Perhaps the greatest transformation Jesus performed was to move the doctrine of the resurrection out of the future and into the present. Martha was looking to the future, knowing that Lazarus would rise again and she would see him. But Jesus tried to center her attention on the present: whenever He is, God’s resurrection power is available now.

Martha did not hesitate to affirm her faith. She used three different titles for Jesus: Lord, Christ (Messiah), and Son of God. She spoke the words, “I believe,” which are in the perfect tense, indicating a fixed and settled faith.

Our Lord dealt with Martha’s faith, now He had to help Mary. Mary went out to Jesus. She did not say much because she was overcome with sorrow and was weeping. Jesus also was overcome with sorrow, because the scriptures say: “Jesus wept.” Our Lord’s weeping reveals the humanity of the Saviour. His tears also assure us of His sympathy; He is indeed “a Man of sorrows and acquainted with grief” (Isa. 53:3).

The third group that needed their faith strengthened was the Jews or spectators: the people who had come to comfort Mary and Martha. The time had come for the sake of the unbelieving spectators that they might know that God had sent Him. Jesus called Lazarus and raised him from the dead. It was an unquestioned miracle that even the most hostile spectator could not deny.

The experience of Lazarus is a good illustration of what happens to a sinner when he trusts the Saviour (Eph. 2:1-10). Lazarus was dead, and all sinners are dead. He was decayed, because death and decay go together. All lost people are spiritually dead, but some are more “decayed” than others.

We read in Romans: “But if Christ is in you, although your bodies are dead because of sin, your spirits are alive because of righteousness.” The unsaved person is alive physically, but dead spiritually. The inner man is dead toward God and does not respond to the things of the Spirit. He may be moral, and even religious; but he lacks spiritual life.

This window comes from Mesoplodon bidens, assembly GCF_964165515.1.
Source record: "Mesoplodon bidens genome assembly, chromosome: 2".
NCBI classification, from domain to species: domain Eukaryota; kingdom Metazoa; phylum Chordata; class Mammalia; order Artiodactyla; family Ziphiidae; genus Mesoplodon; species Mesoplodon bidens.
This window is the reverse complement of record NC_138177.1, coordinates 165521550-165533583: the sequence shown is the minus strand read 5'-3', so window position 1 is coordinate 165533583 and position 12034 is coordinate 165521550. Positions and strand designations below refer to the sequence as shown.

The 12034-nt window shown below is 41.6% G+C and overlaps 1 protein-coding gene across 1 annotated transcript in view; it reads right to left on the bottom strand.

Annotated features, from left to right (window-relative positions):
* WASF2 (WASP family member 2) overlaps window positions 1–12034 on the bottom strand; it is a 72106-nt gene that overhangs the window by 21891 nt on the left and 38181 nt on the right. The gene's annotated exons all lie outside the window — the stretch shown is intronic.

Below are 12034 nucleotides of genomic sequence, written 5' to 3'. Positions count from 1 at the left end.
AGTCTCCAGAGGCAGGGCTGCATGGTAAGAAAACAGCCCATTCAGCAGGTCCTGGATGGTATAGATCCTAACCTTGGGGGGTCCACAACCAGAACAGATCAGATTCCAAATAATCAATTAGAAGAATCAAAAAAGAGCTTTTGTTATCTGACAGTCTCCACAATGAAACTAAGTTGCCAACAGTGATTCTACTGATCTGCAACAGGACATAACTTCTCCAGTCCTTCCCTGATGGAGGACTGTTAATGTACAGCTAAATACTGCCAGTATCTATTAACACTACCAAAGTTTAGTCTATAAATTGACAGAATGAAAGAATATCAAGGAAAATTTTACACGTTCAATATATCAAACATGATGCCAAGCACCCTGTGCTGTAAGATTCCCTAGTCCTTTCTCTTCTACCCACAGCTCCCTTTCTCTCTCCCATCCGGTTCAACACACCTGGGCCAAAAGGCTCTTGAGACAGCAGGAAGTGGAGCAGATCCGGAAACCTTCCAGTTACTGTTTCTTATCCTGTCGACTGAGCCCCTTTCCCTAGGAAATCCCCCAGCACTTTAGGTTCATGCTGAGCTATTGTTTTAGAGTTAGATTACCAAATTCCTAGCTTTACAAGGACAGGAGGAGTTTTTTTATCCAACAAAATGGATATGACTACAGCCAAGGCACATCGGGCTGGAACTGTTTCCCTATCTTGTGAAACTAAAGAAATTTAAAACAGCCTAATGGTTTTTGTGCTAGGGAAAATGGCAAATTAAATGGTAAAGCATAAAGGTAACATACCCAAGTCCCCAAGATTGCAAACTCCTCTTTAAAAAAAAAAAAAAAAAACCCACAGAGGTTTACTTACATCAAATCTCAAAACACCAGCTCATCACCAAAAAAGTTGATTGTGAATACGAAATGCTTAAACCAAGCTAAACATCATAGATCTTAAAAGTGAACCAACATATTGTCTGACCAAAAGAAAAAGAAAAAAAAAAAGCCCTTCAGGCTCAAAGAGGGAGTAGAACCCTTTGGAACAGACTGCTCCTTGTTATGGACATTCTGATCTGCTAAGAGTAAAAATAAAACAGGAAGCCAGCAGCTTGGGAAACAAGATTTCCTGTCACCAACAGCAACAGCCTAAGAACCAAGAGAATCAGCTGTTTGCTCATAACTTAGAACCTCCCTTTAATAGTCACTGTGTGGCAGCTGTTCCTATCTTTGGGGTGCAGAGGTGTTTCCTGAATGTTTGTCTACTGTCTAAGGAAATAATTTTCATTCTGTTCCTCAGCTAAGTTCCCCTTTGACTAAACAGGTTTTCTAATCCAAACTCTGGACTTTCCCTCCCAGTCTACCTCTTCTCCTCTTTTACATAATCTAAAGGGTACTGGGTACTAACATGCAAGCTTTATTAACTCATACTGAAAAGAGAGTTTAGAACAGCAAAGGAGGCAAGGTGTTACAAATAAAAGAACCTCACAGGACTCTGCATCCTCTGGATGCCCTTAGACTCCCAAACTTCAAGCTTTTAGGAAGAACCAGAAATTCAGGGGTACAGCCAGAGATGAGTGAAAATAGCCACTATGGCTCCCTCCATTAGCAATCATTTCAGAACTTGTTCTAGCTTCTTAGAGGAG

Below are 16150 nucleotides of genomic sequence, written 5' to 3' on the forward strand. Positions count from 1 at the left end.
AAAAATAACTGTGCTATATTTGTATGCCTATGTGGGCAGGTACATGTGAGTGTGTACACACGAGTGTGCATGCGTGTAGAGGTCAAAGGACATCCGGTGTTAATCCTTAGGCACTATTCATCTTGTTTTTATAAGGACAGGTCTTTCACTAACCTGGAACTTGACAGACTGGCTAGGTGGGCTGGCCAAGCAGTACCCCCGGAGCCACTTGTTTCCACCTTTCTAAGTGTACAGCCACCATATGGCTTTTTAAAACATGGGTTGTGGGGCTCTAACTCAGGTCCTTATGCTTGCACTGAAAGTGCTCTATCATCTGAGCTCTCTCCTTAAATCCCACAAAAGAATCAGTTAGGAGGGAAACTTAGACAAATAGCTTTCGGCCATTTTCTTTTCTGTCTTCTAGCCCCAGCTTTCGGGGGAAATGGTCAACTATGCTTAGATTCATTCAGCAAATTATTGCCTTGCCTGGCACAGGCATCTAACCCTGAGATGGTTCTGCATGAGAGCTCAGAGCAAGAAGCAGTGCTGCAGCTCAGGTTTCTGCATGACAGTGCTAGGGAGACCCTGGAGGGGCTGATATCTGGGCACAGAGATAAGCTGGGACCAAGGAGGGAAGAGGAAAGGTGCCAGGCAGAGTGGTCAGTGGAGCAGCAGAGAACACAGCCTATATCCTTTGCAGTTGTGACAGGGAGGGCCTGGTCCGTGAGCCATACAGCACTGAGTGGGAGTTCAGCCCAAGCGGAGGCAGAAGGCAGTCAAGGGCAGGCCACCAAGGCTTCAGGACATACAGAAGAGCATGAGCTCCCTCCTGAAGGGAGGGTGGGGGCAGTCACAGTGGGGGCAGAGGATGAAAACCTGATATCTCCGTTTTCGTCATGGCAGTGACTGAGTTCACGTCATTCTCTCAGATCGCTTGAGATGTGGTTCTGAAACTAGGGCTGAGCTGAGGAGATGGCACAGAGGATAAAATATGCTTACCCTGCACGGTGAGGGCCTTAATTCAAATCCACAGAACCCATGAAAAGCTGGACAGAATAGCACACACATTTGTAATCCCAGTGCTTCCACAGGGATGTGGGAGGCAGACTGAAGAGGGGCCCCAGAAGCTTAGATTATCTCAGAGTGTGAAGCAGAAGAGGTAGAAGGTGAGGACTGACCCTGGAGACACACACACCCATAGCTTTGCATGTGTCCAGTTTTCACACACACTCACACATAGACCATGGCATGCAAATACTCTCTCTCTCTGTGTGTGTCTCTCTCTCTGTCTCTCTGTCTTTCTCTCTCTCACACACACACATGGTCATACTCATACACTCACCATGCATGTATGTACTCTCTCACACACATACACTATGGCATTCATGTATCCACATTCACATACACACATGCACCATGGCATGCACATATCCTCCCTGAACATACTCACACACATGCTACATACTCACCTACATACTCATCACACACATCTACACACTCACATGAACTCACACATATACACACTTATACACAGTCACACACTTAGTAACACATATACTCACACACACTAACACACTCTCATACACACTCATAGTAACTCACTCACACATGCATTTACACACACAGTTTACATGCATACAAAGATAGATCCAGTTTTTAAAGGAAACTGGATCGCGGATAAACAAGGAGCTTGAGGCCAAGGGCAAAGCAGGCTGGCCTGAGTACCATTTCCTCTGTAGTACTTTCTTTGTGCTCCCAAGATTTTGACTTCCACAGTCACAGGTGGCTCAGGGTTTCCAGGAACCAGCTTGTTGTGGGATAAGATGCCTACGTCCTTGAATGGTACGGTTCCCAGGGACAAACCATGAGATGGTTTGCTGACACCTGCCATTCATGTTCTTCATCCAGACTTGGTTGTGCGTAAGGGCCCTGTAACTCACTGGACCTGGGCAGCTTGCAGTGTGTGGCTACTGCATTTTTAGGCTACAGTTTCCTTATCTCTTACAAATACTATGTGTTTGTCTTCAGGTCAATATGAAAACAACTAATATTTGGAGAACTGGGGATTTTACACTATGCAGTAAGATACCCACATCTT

Even though the body is destined to die because of sin, the Spirit gives life to that body today so that we may serve God. If we should die, the body will one day be raised from the dead, because the Holy Spirit has sealed each believer (Eph. 1:13-14). When the Holy Spirit lives within, you experience new life, and even your physical faculties take on a new dimension of experience.

Lazarus was raised from the dead by the power of God, and all who trust Christ have been given new life and lifted out of the graveyard of sin. Lazarus was set free from the grave clothes and given new liberty. You find him seated with Christ at the table, and all believers are “seated with Christ” in heavenly places, enjoying spiritual food and fellowship.

Just as we, believers in Christ, come to this most Sacred Table of our Lord Jesus Christ. A Table spread before you, in remembrance of His death and passion; that we may be partakers of His most blessed body and blood; willingly sacrificed for us; that we may obtain a resurrection faith, that gives witness to the love and grace of our Lord and Saviour Jesus Christ.

Let us pray:

Almighty God, you alone can bring into order the unruly wills and affections of sinners: Grant your people grace to love what you command and desire what you promise; that, among the swift and varied changes of the world, our hearts may surely there be fixed where true joys are to be found; through Jesus Christ our Lord, who lives and reigns with you and the Holy Spirit, one God, now and forever.

Amen. †